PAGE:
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18 November 2004
Early village life revealed in rubbish

Archaeologists working in the valley of the River Jordan, in the Levant region to the east of the Mediterranean Sea, are looking into how rubbish can distinguish between permanent settlements and transient camps.
    Philip Edwards and Tania Hardy-Smith of La Trobe University in Melbourne, Australia, have been studying some of the earliest villages in the area, in particular a 12,000 year-old Natufian site known as Wadi Hammeh 27. Since the remains of durable stone houses were discovered in the 1950s, they have been regarded as the earliest examples of permanent human settlement.
    However Edwards and Hardy-Smith's analysis of rubbish at the site suggests that the people who lived at Wadi Hammeh 27 were only semi-sedentary. Ethnographic work carried out on more recent semi-settled and settled societies reveals that a defining trait of permanent settlements is the systematic disposal of household waste.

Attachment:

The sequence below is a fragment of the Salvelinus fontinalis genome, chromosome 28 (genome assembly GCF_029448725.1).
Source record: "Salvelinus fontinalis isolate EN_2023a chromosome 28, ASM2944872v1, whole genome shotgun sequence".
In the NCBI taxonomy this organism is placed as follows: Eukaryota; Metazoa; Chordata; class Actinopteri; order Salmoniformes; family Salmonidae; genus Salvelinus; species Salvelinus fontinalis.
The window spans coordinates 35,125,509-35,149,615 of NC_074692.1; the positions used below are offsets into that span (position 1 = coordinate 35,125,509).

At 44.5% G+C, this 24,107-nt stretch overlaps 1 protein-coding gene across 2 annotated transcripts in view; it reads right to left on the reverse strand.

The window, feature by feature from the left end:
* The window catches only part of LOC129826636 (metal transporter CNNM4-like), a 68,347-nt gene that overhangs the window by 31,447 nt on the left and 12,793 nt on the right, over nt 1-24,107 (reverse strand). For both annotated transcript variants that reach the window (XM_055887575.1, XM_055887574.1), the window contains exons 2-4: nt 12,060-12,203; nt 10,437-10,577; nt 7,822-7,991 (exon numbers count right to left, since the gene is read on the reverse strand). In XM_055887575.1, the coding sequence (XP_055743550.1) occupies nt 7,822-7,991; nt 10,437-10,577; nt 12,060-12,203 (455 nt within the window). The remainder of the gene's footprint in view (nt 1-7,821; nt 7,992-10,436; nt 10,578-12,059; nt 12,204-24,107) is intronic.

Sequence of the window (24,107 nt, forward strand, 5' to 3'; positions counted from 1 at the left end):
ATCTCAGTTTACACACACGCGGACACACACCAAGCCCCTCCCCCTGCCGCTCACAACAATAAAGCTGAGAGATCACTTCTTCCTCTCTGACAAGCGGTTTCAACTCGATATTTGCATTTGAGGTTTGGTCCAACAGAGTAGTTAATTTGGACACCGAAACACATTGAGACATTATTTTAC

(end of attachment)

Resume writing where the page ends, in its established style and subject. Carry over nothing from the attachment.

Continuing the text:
This systematic disposal rarely occurs at transient camps, and didn't happen at all at Wadi Hammeh 27, where half a million pieces of rubbish were found, including broken pestles and mortars, food scraps, stone chips from tool-making, and even the remains of burnt human skulls. This led Edwards to the conclusion that "this pattern of refuse resembles mobile hunter-gatherers" rather than a settled society.
    A few thousand years later, nearby Neolithic sites show clear evidence of rubbish disposal at the same time as the first signs of agriculture. By between 9200 and 8000 years ago, large farming villages in the area had consistent methods of waste disposal.
    Andrew Garrard of University College, London, who has worked extensively in the Jordan valley, said “The emergence of sedentism had such a profound impact on all aspects of life. With it came a complete change in mentality and morality, laws relating to personal property and communal responsibilities”.

Source: New Scientist (16 November 2004)

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